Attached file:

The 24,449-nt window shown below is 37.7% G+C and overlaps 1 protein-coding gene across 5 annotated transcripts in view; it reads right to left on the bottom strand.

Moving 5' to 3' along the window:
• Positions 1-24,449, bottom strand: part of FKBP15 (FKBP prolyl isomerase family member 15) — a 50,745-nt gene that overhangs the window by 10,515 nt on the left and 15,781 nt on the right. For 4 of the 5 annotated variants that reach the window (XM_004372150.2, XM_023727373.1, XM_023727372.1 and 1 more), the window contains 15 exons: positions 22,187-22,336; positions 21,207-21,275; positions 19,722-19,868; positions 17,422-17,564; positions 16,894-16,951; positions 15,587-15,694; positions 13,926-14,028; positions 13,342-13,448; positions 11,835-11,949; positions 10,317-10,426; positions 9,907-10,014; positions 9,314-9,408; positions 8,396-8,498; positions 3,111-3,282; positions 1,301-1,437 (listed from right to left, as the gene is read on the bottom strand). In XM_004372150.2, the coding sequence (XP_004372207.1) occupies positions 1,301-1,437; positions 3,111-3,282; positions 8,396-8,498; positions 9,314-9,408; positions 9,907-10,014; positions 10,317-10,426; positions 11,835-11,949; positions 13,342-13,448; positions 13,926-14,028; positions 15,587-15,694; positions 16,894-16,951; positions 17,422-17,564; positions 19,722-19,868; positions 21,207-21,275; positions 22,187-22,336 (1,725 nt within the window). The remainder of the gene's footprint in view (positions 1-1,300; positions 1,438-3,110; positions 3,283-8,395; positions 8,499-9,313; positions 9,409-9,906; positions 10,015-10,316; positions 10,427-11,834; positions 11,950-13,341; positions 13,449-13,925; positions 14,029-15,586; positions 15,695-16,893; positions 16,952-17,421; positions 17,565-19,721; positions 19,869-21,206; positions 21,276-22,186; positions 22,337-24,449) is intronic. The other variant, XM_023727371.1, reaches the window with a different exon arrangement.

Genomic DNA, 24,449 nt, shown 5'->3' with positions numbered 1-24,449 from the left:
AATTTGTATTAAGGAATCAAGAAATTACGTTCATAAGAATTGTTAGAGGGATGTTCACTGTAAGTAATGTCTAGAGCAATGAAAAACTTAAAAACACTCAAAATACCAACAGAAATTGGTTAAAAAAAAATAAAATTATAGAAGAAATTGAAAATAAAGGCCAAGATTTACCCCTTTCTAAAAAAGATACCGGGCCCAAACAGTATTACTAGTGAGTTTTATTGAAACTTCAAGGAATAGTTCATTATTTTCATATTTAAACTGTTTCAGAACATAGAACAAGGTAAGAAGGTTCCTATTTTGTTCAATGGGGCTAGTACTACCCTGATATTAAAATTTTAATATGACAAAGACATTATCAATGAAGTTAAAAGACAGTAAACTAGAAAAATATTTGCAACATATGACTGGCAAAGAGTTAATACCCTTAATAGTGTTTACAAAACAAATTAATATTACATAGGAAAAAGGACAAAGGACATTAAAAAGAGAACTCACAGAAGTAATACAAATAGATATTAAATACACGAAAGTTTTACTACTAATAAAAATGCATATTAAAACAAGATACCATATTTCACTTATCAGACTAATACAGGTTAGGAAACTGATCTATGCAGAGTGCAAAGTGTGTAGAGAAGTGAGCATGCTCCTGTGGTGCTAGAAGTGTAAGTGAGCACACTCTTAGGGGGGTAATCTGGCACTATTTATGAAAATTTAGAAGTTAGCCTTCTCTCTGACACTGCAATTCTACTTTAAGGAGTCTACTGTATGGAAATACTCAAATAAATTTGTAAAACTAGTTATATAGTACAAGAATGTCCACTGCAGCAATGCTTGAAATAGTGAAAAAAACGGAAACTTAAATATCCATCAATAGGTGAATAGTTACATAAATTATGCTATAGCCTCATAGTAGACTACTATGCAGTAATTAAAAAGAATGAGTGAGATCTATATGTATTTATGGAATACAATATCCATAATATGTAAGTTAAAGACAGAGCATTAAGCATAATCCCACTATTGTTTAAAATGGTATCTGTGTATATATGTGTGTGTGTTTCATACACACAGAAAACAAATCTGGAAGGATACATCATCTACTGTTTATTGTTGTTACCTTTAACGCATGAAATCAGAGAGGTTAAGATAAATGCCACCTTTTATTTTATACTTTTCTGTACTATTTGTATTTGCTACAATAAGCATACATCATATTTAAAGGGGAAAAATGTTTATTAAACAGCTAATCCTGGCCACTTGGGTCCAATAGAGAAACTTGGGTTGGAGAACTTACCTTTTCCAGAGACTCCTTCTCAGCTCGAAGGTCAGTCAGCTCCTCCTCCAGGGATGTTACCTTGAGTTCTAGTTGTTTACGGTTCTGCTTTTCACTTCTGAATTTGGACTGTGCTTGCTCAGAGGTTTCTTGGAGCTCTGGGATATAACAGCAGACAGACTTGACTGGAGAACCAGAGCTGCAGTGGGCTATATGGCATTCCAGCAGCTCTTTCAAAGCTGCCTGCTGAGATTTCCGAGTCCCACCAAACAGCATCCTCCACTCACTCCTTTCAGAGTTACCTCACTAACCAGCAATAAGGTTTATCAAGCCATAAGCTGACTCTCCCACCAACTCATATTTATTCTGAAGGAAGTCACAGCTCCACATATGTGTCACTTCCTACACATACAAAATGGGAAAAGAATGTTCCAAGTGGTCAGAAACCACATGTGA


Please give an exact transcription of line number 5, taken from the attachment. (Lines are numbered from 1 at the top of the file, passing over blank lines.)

AATTTGTATTAAGGAATCAAGAAATTACGTTCATAAGAATTGTTAGAGGGATGTTCACTGTAAGTAATGTCTAGAGCAATGAAAAACTTAAAAACACTCAAAATACCAACAGAAATTGGTTAAAAAAAAATAAAATTATAGAAGAAATTGAAAATAAAGGCCAAGATTTACCCCTTTCTAAAAAAGATACCGGGCCCAAACAGTATTACTAGTGAGTTTTATTGAAACTTCAAGGAATAGTTCATTATTTTCATATTTAAACTGTTTCAGAACATAGAACAAGGTAAGAAGGTTCCTATTTTGTTCAATGGGGCTAGTACTACCCTGATATTAAAATTTTAATATGACAAAGACATTATCAATGAAGTTAAAAGACAGTAAACTAGAAAAATATTTGCAACATATGACTGGCAAAGAGTTAATACCCTTAATAGTGTTTACAAAACAAATTAATATTACATAGGAAAAAGGACAAAGGACATTAAAAAGAGAACTCACAGAAGTAATACAAATAGATATTAAATACACGAAAGTTTTACTACTAATAAAAATGCATATTAAAACAAGATACCATATTTCACTTATCAGACTAATACAGGTTAGGAAACTGATCTATGCAGAGTGCAAAGTGTGTAGAGAAGTGAGCATGCTCCTGTGGTGCTAGAAGTGTAAGTGAGCACACTCTTAGGGGGGTAATCTGGCACTATTTATGAAAATTTAGAAGTTAGCCTTCTCTCTGACACTGCAATTCTACTTTAAGGAGTCTACTGTATGGAAATACTCAAATAAATTTGTAAAACTAGTTATATAGTACAAGAATGTCCACTGCAGCAATGCTTGAAATAGTGAAAAAAACGGAAACTTAAATATCCATCAATAGGTGAATAGTTACATAAATTATGCTATAGCCTCATAGTAGACTACTATGCAGTAATTAAAAAGAATGAGTGAGATCTATATGTATTTATGGAATACAATATCCATAATATGTAAGTTAAAGACAGAGCATTAAGCATAATCCCACTATTGTTTAAAATGGTATCTGTGTATATATGTGTGTGTGTTTCATACACACAGAAAACAAATCTGGAAGGATACATCATCTACTGTTTATTGTTGTTACCTTTAACGCATGAAATCAGAGAGGTTAAGATAAATGCCACCTTTTATTTTATACTTTTCTGTACTATTTGTATTTGCTACAATAAGCATACATCATATTTAAAGGGGAAAAATGTTTATTAAACAGCTAATCCTGGCCACTTGGGTCCAATAGAGAAACTTGGGTTGGAGAACTTACCTTTTCCAGAGACTCCTTCTCAGCTCGAAGGTCAGTCAGCTCCTCCTCCAGGGATGTTACCTTGAGTTCTAGTTGTTTACGGTTCTGCTTTTCACTTCTGAATTTGGACTGTGCTTGCTCAGAGGTTTCTTGGAGCTCTGGGATATAACAGCAGACAGACTTGACTGGAGAACCAGAGCTGCAGTGGGCTATATGGCATTCCAGCAGCTCTTTCAAAGCTGCCTGCTGAGATTTCCGAGTCCCACCAAACAGCATCCTCCACTCACTCCTTTCAGAGTTACCTCACTAACCAGCAATAAGGTTTATCAAGCCATAAGCTGACTCTCCCACCAACTCATATTTATTCTGAAGGAAGTCACAGCTCCACATATGTGTCACTTCCTACACATACAAAATGGGAAAAGAATGTTCCAAGTGGTCAGAAACCACATGTGA